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A lot of people have expressed excitement at the potential of using inline assembly in smart contracts. After seeing this comment on reddit I'm curious to see some basic (and more advanced, if you like) examples of how inline assembly may be used to save gas or otherwise augment efficiency.

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As the author of that module, a few things that came up:

  • Inline assembly allows you to read entire words (256 bits) from data types like string and bytes in a single operation. Solidity-stringutils uses that to do very fast string comparisons by doing subtraction on 32-byte chunks of the two strings being compared. Without assembly, you have to do this byte-by-byte.
  • Some operations aren't exposed in Solidity. For instance, the sha3 opcode takes a byte range in memory to hash, while the Solidity function of the same name takes a string. Thus, hashing part of a string would require costly string copying operations. With inline assembly, you can pass in a string and hash just the bit you care about.
  • Some things are flat out impossible without inline assembly. Solidity doesn't support getting return values from external functions that return variable length types like dynamic arrays, bytes or string, but if you know the length to expect, you can call them using inline assembly.
  • still of the opinion that many of the "libraries" that you are creating can be fully implemented into the regular compiler. Strcat for instance. – VoR0220 Apr 19 '16 at 18:17
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    @VoR0220 I don't think anyone said they couldn't, though I'm not sure why you're putting scare quotes around "libraries". If you look at other comparable languages like C, though, you'll notice these things are mostly the responsibility of a standard library. Keeping unnecessary complexity out of the compiler is usually a good idea. – Nick Johnson Apr 20 '16 at 9:48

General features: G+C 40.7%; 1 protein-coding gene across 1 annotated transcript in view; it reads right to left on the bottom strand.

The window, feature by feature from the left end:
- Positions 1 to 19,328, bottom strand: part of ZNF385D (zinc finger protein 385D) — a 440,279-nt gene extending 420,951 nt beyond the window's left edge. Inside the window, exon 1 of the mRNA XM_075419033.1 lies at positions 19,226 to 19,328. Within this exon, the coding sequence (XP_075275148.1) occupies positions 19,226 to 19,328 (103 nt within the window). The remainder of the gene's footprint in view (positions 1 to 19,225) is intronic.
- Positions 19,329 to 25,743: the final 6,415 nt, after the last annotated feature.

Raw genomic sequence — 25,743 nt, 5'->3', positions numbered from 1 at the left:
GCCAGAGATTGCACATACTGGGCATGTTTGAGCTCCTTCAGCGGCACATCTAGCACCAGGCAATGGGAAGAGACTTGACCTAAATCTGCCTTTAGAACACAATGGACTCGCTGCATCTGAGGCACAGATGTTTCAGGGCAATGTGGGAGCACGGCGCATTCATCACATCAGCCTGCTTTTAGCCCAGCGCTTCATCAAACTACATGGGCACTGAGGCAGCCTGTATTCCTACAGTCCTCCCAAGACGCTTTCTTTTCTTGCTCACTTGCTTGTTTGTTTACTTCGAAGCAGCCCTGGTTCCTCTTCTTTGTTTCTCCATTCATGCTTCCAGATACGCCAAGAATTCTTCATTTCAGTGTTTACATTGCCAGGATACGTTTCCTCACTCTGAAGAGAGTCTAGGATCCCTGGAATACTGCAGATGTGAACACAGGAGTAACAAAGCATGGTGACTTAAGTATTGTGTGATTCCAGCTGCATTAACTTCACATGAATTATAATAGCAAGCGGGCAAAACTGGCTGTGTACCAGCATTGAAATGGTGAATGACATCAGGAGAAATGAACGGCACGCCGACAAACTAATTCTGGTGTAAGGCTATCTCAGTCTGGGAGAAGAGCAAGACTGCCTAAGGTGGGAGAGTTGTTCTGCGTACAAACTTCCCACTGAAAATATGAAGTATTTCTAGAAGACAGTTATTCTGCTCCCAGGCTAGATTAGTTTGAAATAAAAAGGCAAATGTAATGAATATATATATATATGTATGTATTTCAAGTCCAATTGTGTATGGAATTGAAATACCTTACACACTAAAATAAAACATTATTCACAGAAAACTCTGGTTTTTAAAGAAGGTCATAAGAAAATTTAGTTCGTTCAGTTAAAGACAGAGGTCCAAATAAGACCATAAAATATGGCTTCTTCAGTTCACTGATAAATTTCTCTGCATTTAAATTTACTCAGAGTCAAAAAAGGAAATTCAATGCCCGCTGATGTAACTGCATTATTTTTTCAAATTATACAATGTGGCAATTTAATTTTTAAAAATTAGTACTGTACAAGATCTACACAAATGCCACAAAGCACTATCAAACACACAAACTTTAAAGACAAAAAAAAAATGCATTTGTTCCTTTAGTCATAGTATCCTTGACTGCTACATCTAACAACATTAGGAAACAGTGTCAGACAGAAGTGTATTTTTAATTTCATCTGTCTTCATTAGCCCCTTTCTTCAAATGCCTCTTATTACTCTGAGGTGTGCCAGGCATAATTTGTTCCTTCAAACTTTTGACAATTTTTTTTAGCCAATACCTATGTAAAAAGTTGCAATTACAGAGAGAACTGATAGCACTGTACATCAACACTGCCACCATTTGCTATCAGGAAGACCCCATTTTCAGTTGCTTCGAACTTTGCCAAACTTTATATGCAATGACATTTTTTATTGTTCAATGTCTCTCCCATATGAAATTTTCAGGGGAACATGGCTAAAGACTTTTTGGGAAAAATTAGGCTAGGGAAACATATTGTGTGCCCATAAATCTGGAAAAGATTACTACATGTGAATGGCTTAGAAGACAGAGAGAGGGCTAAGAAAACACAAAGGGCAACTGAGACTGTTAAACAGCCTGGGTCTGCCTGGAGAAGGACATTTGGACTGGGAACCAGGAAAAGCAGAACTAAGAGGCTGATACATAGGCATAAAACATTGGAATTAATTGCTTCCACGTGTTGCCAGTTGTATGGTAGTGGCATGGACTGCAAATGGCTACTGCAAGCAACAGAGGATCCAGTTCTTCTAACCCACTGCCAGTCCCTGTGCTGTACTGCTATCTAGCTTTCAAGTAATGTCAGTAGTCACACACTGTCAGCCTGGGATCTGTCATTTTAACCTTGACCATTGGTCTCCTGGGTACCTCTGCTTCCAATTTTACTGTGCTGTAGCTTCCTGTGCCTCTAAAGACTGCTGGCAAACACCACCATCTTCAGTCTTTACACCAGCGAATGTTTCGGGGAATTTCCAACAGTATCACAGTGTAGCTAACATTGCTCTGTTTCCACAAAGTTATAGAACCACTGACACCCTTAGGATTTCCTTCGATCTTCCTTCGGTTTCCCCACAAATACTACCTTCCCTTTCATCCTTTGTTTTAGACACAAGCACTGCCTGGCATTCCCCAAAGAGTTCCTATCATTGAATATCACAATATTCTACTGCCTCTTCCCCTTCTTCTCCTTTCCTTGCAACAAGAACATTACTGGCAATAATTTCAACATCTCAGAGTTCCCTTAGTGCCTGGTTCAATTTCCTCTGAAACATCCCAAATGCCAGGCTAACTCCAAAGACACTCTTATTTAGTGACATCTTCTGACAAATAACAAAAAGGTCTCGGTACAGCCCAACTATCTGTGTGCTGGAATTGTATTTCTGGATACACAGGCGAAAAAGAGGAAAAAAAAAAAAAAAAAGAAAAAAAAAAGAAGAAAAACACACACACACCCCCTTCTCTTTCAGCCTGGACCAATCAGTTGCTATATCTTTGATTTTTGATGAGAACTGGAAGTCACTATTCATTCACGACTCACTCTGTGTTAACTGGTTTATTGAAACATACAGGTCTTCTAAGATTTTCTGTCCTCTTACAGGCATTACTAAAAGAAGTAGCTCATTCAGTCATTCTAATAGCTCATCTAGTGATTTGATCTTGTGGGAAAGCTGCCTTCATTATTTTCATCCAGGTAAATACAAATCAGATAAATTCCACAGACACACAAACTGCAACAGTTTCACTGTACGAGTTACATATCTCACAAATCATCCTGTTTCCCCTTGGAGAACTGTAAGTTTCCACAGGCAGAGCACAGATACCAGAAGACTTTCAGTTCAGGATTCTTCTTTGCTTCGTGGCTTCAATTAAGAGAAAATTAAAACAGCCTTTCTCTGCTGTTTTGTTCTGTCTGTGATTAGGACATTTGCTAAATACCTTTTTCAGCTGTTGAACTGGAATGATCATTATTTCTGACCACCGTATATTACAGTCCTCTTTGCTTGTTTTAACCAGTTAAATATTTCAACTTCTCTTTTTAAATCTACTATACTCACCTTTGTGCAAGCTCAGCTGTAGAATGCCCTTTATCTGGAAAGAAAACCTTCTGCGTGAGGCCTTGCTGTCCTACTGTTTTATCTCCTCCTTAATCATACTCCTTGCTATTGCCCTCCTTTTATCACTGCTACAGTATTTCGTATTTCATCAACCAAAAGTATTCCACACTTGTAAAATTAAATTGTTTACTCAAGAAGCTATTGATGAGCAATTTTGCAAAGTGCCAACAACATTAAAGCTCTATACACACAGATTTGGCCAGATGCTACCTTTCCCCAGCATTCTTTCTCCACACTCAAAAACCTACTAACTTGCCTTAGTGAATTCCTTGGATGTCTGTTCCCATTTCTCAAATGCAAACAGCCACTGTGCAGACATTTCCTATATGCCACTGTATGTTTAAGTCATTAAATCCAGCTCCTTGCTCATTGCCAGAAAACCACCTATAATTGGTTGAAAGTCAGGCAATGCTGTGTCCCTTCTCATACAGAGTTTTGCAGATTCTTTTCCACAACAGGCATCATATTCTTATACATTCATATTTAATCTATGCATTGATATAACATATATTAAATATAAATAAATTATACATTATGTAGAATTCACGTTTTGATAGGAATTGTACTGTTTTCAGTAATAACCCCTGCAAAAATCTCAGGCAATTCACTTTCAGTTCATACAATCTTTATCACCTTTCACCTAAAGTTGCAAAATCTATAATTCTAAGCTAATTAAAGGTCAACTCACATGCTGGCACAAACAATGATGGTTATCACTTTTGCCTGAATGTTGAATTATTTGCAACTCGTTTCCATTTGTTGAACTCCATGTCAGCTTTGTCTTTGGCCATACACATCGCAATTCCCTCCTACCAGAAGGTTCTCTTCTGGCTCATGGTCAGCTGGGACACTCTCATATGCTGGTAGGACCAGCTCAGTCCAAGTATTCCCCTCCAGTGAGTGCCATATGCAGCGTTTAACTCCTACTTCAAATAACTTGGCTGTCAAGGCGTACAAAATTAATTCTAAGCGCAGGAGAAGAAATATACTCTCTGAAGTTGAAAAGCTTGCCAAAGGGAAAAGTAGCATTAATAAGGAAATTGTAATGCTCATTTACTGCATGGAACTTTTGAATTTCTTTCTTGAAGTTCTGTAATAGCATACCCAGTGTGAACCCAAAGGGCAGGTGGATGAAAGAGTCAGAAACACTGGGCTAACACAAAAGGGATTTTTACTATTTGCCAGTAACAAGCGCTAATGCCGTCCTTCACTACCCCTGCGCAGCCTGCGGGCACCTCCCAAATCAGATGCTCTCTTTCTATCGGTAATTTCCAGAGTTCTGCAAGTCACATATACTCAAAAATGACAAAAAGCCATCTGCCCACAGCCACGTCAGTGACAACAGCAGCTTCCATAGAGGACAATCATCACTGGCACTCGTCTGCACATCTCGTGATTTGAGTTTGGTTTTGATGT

• And whether or not they could be implemented elsewhere is irrelevant if you need the function and it doesn't yet exist. – Nick Johnson Apr 20 '16 at 9:49
  • sorry...the scare quotes were a bad idea :) bad communication. It was late. I think that concatenation of strings for example should work in the compiler as they do already in javascript...makes for an easier scripting language, you know? – VoR0220 Apr 20 '16 at 18:19
  • @VoR0220 That's a tough one. With the current memory allocator, naive string concatenation would take O(n^2) memory and time. Given the gas costs of string ops, you wouldn't be able to do many before you ran out of gas! – Nick Johnson Apr 21 '16 at 8:44
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I know this is an old topic, but here's a couple of tutorials I put together to cover assembly in solidity:

Functional Assembly - https://www.youtube.com/watch?v=nkGN6GwkMzU

Instructional Assembly - https://www.youtube.com/watch?v=axZJ2NFMH5Q

I go into the benefits, disadvantages, examples and debugging assembly.

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Well for one you can do things that you cannot do with traditional assembly...a perfect example is the new string utils setup per Nick Johnson. https://github.com/Arachnid/solidity-stringutils

The feature is fairly new, but whatever your imagination takes you to and whatever you deem useful, you can do in inline assembly per the requirements of the EVM. There's even something in the docs about it.

http://solidity.readthedocs.org/en/latest/control-structures.html#inline-assembly

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